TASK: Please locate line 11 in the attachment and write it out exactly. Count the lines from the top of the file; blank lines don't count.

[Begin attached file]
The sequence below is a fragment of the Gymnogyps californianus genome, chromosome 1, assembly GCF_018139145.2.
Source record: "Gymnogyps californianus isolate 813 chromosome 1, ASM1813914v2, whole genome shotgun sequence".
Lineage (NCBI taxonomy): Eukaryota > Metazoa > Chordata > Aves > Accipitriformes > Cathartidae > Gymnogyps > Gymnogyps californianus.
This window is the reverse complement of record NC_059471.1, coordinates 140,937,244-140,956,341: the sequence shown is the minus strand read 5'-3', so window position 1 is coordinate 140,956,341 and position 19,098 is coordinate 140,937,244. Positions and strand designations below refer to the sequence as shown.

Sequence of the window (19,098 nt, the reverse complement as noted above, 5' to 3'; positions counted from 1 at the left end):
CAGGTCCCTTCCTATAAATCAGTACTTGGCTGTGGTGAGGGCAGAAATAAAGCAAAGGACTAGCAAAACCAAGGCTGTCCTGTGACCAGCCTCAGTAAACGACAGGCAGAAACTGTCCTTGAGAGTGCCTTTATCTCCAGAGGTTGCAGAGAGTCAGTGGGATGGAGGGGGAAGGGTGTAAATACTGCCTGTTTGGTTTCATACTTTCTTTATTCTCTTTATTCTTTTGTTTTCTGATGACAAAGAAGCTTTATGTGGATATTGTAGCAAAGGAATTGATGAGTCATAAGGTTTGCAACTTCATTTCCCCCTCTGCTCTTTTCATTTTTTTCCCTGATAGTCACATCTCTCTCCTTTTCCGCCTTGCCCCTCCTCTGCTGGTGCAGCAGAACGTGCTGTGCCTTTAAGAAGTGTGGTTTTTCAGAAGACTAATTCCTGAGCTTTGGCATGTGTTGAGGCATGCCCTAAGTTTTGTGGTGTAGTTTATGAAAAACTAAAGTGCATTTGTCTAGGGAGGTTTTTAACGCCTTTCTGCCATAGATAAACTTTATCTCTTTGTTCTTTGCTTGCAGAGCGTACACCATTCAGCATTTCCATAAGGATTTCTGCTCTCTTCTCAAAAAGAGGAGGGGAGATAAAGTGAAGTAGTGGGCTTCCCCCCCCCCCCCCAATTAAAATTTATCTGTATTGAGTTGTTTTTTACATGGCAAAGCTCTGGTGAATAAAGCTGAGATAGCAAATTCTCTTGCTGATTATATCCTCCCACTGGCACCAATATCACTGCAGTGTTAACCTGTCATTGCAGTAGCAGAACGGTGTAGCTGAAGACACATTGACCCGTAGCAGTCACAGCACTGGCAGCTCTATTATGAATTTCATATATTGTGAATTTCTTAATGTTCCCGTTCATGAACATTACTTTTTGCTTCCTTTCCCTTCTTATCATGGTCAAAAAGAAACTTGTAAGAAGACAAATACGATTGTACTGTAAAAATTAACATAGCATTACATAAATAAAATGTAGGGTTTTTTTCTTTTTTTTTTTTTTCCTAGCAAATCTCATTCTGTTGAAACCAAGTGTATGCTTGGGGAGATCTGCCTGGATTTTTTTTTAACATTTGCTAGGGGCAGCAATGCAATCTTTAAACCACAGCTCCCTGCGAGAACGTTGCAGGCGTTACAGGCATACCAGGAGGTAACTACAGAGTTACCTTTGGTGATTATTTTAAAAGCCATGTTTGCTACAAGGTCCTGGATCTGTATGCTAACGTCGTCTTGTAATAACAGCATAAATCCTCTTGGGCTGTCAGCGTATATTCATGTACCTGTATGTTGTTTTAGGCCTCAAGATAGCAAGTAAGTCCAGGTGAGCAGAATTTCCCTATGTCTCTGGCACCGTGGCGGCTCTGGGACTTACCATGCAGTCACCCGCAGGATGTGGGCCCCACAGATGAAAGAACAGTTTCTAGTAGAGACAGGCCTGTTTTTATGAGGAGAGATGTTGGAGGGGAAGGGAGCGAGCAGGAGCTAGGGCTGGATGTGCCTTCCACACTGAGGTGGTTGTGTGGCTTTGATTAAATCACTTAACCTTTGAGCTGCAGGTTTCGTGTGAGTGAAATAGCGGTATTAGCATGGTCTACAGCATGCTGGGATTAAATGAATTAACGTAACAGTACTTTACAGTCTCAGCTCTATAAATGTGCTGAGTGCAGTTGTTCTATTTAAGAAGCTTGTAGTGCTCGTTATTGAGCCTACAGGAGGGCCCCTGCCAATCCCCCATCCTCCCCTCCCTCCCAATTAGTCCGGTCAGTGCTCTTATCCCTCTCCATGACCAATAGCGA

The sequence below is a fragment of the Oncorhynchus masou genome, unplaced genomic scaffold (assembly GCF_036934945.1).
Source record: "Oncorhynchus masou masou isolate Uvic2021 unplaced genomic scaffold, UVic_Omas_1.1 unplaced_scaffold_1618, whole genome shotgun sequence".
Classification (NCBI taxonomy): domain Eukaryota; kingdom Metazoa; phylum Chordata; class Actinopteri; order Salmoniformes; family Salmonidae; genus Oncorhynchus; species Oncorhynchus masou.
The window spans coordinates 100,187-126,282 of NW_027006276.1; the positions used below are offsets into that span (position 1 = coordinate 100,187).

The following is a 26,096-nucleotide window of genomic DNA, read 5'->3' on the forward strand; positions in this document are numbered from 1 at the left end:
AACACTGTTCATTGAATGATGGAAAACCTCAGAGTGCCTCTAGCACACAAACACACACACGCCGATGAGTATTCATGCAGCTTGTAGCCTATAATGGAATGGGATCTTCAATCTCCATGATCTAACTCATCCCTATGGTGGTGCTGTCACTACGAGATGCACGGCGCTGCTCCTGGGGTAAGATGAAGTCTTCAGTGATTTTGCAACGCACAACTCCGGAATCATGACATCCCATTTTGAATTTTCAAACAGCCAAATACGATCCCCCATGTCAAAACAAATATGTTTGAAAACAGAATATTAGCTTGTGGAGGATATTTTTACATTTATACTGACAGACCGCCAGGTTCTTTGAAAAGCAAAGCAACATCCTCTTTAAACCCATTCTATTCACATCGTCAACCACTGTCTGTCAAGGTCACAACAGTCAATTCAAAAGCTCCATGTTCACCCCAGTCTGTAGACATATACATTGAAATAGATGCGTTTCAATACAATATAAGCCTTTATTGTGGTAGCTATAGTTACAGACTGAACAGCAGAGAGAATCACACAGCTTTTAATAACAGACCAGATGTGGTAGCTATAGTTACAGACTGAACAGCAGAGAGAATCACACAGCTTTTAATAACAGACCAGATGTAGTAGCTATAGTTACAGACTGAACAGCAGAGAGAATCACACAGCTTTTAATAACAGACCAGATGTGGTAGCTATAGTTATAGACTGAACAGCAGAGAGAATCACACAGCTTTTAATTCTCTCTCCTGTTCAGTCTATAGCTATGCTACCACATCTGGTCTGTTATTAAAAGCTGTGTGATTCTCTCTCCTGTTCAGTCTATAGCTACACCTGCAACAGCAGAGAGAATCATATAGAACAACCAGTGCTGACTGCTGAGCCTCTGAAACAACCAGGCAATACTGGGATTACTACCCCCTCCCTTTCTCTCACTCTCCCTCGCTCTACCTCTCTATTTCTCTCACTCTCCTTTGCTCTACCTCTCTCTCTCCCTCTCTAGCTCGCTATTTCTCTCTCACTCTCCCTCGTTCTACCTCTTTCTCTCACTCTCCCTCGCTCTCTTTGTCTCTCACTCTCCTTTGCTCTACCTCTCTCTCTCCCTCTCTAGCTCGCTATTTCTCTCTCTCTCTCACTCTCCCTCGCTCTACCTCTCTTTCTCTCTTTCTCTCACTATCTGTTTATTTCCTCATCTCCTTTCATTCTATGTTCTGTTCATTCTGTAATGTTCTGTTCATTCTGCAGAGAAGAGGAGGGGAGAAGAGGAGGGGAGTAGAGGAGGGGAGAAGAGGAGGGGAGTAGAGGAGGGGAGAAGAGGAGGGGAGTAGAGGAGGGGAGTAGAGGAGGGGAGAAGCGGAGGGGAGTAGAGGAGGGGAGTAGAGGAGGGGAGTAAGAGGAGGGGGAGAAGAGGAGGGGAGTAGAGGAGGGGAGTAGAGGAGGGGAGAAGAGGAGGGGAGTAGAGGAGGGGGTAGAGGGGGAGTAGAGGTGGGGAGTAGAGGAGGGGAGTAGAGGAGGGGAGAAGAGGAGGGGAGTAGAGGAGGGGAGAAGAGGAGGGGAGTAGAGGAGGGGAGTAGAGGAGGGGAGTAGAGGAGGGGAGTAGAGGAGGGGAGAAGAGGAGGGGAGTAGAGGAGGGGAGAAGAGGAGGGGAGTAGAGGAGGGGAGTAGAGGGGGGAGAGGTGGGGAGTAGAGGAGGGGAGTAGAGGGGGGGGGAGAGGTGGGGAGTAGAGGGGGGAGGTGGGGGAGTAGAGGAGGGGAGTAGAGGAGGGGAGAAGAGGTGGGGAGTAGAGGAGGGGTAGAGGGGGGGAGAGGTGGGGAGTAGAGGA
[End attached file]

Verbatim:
The following is a 26,096-nucleotide window of genomic DNA, read 5'->3' on the forward strand; positions in this document are numbered from 1 at the left end: